Sixty-seven years ago, the world’s governments passed the Universal Declaration of Human Rights, enshrining the idea that every person in the world has certain fundamental rights. As a union, we celebrate this on December 10 – International Human Rights Day – because the labour movement continues to play a vital role in advancing human rights.
We have built democratic structures in our unions that help us stand strongly united against employers and governments that would take away our rights as workers. In CUPE Ontario, we have added new seats at our executive board table to ensure a diversity of voices are being heard. We stand up for the rights of our members and our communities through collective bargaining, through campaigns, through legal action and through action in the streets to advance rights for working class people. It’s what a progressive union does.
In Canada, we can celebrate the tremendous advances in human rights we have achieved in recent decades and our rich history as a safe haven for people fleeing oppression under forces that have stripped them of their fundamental rights.
In times of global crisis, we must do all we can to provide safety and restore rights to the oppressed. Unfortunately, in times of global crisis, we also see a rise in xenophobia and racism.
Our union plays a key role in combatting those forces, which poison our communities and divide working class people. As the first refugees from Syria begin to arrive in Ontario, we must remember that these are working class people just like CUPE members who have had their basic human rights taken away. As Canadians, as workers, as labour unionists, we must stand up for the rights of newcomers because it is fundamental to who we are, and because the fight for human rights links us all – an injury to one is an injury to all.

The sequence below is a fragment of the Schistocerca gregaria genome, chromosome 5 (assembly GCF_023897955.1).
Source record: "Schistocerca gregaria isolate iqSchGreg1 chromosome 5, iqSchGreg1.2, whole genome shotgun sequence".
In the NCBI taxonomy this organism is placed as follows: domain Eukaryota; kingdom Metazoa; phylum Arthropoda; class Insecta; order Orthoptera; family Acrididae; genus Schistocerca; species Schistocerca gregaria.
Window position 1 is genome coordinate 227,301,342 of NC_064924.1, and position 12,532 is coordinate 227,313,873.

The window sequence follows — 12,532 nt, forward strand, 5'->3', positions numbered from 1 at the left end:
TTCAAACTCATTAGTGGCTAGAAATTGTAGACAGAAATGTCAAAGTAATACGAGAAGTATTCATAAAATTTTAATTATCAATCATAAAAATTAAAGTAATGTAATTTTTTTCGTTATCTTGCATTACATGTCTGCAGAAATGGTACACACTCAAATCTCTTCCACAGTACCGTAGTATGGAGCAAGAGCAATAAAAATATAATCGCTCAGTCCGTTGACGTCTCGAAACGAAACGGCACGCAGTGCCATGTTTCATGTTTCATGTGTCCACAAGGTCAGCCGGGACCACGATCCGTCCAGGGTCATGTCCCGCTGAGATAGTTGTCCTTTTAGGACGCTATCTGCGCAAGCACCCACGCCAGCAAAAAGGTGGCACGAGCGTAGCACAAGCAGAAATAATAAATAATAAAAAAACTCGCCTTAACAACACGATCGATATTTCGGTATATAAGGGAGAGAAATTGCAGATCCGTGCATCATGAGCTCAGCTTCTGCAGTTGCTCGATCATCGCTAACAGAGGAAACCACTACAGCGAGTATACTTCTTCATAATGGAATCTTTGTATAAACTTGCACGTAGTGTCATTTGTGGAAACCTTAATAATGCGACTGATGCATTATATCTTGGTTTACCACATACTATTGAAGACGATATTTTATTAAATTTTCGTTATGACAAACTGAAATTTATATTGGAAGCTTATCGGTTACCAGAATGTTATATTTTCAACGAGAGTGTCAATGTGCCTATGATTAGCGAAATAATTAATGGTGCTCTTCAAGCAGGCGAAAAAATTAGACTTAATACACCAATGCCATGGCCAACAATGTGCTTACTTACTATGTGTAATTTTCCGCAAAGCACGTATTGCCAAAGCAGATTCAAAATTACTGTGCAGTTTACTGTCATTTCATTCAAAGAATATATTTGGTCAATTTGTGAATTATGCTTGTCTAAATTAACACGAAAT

We like to think of Canada as a safe haven and take pride in the waves of people who have fled oppression and found a new home here – be it Jewish people fleeing Nazi Germany or the Vietnamese boat people or the dozens more groups who have come to help build our communities. History, however, has not been so kind in reality. Time and again, Canada has been slow to open its doors. Time and again, newcomers have been met with a mixture of welcome from some and resistance and racism from others.
But history shows us each arrival of newcomers has helped strengthen and build our country. In remembering that, we must do what is necessary to help this latest group from Syria to settle and thrive as new Canadians.
As one of the wealthiest nations in the world, we have a moral obligation to help, and CUPE members will play a vital role.
To succeed, these new Canadians must have a clear path to full rights, access to education, health care and employment, and help with housing, language training and social services while they adjust.
CUPE members provide those services. We are some of the first people refugees meet through agencies that aid in resettlement. We are language instructors in schools and in communities. We maintain social housing. We provide social assistance.
Our members play a critical role in helping refugees thrive in Canada and, by doing so, make a huge contribution to Canada by being the kind, welcoming and successful country we all believe it should be.
On International Human Rights Day, we encourage you all to use social media to help dispel myths about refugees, to declare your support for a progressive Canada, and to thank all CUPE Ontario members, who will rise to the challenges presented as we become home for 25,000 more Canadians.